Righting the wrong
Prone to misuse, an opportunity exists for CrPC Section 321 to be properly utilised by the Uddhav government for withdrawing false cases against Bhima Koregaon activists
On November 28, 2019, the Maha Vikas Aghadi (MVA), a post-poll coalition between Shiv Sena, Nationalist Congress Party and Indian National Congress formed the government in Maharashtra under the aegis of Uddhav Thackeray, after almost a month-long drama. It was difficult to envisage that parties at extreme ends of secular values, with Shiv Sena being the hardline Hindutva regional party from Maharashtra, coming on board with the secular parties like Congress and NCP. But the popular saying goes that a week is a long time in politics and the first signs of the new MVA government have been encouraging. This is doubly true given the otherwise gloomy political and economic environment.
One of the most vicious acts of the Central government in the last few years has been its attack on human rights defenders, including Sudha Bharadwaj, Surendra Gadling, and Gautam Navlakha, amongst others. The government worked to implicate them in false cases relating to Bhima Koregaon riots that happened on January 1, 2018. These riots were actually orchestrated by Hindutva leaders like Milind Ekbote and Sambhaji Bhide. Though initially an FIR was filed against the Hindutva activists for the violence, the Maharashtra police later expanded the investigation to target the activists and lawyers who have been working for the marginalised communities, including tribal and Adivasi groups and assisting them in their struggles against the State.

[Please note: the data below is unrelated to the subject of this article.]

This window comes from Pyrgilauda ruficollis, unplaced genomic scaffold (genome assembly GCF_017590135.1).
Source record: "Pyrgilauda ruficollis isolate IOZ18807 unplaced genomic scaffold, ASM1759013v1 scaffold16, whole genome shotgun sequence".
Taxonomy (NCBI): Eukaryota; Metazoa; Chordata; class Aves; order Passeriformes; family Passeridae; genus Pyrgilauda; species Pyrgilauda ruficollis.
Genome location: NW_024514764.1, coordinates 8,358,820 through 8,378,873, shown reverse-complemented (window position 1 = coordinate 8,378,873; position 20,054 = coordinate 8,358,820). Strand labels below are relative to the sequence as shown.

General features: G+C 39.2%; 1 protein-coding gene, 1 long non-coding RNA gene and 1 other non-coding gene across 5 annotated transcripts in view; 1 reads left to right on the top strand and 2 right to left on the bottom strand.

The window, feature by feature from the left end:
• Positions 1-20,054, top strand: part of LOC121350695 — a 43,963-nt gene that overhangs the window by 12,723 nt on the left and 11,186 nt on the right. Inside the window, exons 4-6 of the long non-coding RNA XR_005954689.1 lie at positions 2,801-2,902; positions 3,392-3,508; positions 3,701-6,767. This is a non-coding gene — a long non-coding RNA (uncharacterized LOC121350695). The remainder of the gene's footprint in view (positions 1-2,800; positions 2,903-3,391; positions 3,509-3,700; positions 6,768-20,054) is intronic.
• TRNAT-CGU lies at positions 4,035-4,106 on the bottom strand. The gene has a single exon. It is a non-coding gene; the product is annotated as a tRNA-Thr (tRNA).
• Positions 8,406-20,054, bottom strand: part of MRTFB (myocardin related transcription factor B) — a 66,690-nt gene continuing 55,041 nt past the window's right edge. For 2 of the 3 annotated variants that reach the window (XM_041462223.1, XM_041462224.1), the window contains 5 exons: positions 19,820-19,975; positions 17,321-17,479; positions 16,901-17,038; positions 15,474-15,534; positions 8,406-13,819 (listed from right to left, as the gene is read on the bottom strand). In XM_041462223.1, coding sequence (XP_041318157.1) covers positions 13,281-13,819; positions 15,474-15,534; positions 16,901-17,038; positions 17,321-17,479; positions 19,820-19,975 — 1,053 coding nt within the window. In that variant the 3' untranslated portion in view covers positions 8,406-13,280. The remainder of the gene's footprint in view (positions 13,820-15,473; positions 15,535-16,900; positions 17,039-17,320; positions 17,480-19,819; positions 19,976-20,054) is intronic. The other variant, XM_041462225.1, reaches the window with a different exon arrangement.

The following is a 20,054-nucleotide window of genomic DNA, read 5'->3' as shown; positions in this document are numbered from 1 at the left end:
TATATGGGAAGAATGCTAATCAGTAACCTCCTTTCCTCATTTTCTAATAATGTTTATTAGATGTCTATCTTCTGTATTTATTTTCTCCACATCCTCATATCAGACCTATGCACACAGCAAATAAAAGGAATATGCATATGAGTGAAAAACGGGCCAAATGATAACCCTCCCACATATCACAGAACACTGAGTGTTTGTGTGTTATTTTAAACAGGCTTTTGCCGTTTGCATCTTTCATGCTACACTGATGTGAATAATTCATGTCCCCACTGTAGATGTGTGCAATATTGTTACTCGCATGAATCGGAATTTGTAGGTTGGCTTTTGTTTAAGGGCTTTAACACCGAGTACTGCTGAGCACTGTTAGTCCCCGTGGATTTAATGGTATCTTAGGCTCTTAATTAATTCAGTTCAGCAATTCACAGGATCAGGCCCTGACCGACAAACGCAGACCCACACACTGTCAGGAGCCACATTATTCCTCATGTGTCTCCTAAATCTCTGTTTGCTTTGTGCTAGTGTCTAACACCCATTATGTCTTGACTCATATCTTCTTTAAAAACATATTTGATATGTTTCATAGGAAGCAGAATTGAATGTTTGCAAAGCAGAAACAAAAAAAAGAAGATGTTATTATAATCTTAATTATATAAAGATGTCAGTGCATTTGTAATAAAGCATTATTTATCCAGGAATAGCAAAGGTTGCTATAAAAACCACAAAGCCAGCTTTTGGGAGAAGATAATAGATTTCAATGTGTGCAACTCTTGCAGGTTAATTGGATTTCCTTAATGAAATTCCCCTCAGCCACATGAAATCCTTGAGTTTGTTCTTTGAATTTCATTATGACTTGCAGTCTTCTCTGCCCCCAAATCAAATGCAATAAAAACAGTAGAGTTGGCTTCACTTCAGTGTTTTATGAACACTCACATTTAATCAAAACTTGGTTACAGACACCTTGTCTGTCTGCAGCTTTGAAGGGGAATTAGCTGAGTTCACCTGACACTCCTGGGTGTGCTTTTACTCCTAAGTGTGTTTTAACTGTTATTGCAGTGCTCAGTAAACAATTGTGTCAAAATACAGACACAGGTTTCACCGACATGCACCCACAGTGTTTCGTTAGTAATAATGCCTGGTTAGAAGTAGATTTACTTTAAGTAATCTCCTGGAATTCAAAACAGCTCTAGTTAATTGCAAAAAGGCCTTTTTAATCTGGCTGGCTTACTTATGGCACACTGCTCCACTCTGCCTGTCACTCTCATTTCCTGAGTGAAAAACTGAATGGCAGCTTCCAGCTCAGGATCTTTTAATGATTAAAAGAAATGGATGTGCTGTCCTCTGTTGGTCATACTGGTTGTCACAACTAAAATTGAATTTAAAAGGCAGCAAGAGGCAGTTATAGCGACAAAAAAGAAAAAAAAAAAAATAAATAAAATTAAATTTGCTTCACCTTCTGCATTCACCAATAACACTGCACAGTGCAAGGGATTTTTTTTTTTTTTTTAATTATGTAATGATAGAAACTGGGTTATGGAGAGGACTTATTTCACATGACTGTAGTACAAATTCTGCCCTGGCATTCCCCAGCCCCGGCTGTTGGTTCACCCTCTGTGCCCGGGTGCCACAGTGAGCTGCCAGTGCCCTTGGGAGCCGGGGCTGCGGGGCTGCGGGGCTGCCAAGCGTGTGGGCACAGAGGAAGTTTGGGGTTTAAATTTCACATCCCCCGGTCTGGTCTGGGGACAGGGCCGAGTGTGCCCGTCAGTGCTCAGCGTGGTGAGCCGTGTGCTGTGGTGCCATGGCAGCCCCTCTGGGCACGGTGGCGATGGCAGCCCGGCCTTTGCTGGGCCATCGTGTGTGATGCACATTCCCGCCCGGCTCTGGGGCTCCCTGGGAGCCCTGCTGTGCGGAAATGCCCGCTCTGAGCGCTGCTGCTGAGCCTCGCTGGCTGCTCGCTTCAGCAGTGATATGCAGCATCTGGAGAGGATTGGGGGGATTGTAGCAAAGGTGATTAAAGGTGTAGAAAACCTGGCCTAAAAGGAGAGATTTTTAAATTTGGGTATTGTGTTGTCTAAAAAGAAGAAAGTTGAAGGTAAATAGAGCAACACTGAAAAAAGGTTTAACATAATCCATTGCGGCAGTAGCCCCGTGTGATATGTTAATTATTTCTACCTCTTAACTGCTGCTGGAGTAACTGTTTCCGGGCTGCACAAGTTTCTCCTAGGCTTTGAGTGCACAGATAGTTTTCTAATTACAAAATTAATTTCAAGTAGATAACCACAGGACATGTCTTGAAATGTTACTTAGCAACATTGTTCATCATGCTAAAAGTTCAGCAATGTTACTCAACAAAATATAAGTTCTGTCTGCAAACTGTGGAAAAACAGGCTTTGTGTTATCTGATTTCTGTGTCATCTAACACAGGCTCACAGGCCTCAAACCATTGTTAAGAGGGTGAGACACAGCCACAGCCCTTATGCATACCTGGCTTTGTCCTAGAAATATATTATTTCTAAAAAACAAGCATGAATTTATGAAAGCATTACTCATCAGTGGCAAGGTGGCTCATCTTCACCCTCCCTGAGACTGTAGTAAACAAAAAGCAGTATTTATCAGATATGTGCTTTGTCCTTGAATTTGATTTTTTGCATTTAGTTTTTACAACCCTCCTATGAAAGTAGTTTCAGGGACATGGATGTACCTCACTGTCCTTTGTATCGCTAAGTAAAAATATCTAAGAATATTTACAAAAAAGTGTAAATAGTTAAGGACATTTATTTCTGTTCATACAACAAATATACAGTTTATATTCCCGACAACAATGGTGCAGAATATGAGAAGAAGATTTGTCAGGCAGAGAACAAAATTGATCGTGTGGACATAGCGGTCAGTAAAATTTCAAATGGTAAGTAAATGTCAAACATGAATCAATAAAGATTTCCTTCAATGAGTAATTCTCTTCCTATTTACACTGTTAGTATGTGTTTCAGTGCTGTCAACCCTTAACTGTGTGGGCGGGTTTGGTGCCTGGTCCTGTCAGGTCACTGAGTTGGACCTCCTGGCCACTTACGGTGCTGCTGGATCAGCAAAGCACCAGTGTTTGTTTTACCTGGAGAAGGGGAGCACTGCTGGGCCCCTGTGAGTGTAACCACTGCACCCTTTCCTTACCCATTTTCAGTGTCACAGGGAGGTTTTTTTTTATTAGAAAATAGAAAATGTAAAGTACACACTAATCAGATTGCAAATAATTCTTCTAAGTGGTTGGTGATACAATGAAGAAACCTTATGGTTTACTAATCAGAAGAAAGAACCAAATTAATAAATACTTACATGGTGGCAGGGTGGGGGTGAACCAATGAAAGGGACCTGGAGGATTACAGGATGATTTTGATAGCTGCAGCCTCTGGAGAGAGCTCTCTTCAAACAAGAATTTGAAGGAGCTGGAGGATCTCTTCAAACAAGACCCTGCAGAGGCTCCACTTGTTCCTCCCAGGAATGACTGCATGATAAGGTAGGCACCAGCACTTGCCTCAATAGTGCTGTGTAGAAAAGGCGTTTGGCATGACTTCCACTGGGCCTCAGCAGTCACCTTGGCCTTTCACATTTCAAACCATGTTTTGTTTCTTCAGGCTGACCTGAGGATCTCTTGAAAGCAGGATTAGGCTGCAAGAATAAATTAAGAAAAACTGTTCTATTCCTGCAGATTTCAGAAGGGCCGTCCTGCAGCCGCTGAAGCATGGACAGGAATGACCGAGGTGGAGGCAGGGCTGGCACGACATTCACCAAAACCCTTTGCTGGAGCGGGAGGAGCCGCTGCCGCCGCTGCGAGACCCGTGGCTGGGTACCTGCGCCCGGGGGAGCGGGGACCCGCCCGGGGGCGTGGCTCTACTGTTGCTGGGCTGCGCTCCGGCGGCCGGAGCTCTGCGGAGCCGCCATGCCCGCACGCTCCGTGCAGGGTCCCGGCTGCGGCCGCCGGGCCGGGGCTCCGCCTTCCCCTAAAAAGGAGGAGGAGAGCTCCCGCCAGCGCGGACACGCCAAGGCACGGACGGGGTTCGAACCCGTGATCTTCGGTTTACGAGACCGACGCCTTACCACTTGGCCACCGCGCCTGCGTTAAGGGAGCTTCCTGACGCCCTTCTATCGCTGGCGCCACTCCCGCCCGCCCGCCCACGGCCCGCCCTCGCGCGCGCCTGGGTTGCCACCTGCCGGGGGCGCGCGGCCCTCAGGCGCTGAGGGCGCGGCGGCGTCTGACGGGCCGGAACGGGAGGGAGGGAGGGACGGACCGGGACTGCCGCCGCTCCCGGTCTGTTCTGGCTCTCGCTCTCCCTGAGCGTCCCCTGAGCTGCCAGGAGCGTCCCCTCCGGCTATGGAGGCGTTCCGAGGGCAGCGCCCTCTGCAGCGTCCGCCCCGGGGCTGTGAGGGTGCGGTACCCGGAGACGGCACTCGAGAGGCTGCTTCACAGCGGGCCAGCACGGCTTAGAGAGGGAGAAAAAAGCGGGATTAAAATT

On June 6, 2018, the Maharashtra Police arrested 5 lawyers and activists from different parts of India, including Sudhir Dhawale, Rona Wilson, Shoma Sen, Surendra Gadling and Mahesh Raut. And then again in August 2018, it sought to arrest another set of 5 lawyers and activists, including Sudha Bharadwaj, Arun Fereira, Varavara Rao, Vernon Gonsalves, and Gautam Navlakha, on completely concocted and fabricated allegations. Though the Supreme Court gave the latter 5 activists interim protection from arrest for four weeks, they were arrested (except Gautam Navlakha), once the interim protection was over and they have been in prison since then. Most have been refused bail too, despite many of them suffering from serious health concerns.
Since the swearing-in of MVA government, there has been a growing demand that the false cases against Bhima Koregaon activists ought to be withdrawn, with NCP clearly asking the Chief Minister, Uddhav Thackeray, to withdraw them in the first week of December 2019, This would follow the decision to withdraw cases and drop all charges against the environmental activists, who were protesting against Aarey forest cutting or those protesting against Nanar refinery. In this context, the question remains as to what it means to 'withdraw prosecution'? Can it be done by the State Government, even when the charge sheet has been filed?